- Mathematics – Real-World Problem Solving: In a mathematics class, students could be tasked with solving practical problems. For instance, calculating the required materials and costs for constructing a small bridge in a community park. This method of applying mathematical concepts to real-life scenarios is supported by Boaler (1993) in “The Role of Contexts in the Mathematics Classroom: Do They Make Mathematics More ‘Real’?” (For the Learning of Mathematics), which highlights the effectiveness of contextual learning in enhancing mathematical understanding and application.
- History – Investigative Research Projects: Students could undertake a research project where they delve into a historical event or era. By analysing primary sources, such as historical documents, letters, and artifacts, they actively engage in the process of historical inquiry. This approach is echoed in the research of Levstik and Barton in “Doing History: Investigating With Children in Elementary and Middle Schools” (2001), where they advocate for an investigative approach in history education to deepen students’ understanding and interest in the subject.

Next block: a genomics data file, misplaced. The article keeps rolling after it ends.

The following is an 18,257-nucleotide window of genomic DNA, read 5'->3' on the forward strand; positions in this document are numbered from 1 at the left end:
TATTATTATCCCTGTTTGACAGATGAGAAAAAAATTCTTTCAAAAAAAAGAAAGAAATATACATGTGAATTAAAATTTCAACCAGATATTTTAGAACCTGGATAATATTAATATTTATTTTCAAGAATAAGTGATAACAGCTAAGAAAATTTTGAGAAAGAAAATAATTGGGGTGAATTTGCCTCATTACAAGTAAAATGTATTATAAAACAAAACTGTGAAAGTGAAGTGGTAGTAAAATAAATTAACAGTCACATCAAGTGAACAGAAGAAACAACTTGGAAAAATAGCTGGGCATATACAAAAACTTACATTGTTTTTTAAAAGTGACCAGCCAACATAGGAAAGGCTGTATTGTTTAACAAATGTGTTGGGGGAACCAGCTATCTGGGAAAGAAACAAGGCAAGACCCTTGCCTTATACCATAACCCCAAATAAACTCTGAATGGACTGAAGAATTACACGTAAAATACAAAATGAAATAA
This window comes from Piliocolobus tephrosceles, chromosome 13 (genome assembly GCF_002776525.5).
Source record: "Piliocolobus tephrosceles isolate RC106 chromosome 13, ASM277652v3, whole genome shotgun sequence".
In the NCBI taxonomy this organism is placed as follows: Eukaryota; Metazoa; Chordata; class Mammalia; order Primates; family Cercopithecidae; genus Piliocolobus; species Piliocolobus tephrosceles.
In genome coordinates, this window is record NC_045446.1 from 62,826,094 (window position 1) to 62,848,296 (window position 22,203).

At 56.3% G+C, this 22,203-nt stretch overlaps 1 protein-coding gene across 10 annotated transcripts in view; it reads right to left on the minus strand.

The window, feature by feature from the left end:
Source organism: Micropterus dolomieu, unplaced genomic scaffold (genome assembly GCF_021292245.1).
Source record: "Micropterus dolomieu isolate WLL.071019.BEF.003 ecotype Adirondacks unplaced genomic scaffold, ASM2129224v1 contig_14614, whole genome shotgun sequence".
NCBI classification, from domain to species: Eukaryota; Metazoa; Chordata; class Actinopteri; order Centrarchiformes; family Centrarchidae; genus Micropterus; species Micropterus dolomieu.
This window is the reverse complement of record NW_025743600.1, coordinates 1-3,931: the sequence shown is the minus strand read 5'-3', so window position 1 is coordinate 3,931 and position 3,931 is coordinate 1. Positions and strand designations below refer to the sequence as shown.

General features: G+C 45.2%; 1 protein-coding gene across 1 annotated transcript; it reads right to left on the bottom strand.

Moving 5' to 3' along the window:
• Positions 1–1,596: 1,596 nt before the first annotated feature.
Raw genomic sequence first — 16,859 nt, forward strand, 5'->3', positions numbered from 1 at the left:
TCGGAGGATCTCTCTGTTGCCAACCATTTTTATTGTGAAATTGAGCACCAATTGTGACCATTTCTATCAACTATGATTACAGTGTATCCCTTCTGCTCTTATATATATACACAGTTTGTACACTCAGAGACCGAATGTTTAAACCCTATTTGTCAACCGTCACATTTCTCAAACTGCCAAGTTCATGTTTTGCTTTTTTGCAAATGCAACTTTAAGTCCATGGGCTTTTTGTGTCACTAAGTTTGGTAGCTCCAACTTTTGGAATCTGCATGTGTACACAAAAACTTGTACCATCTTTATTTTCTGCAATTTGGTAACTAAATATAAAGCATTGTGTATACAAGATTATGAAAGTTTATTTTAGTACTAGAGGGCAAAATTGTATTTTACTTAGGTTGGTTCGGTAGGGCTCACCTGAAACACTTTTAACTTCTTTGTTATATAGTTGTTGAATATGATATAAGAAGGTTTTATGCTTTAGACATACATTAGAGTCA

- Language Arts – Literature Circles: In language arts, students could participate in literature circles where they read, discuss, and analyse a book collectively. This collaborative inquiry-based approach enhances comprehension and encourages critical thinking and discussion skills. Murphy et al. in their study “Literature Circles in EFL Curriculum? A Quantitative and Qualitative Glimpse at Students’ Attitudes and Prospects for Language Acquisition” (Reading in a Foreign Language, 2009) underline the benefits of such interactive and inquiry-focused methods in language learning.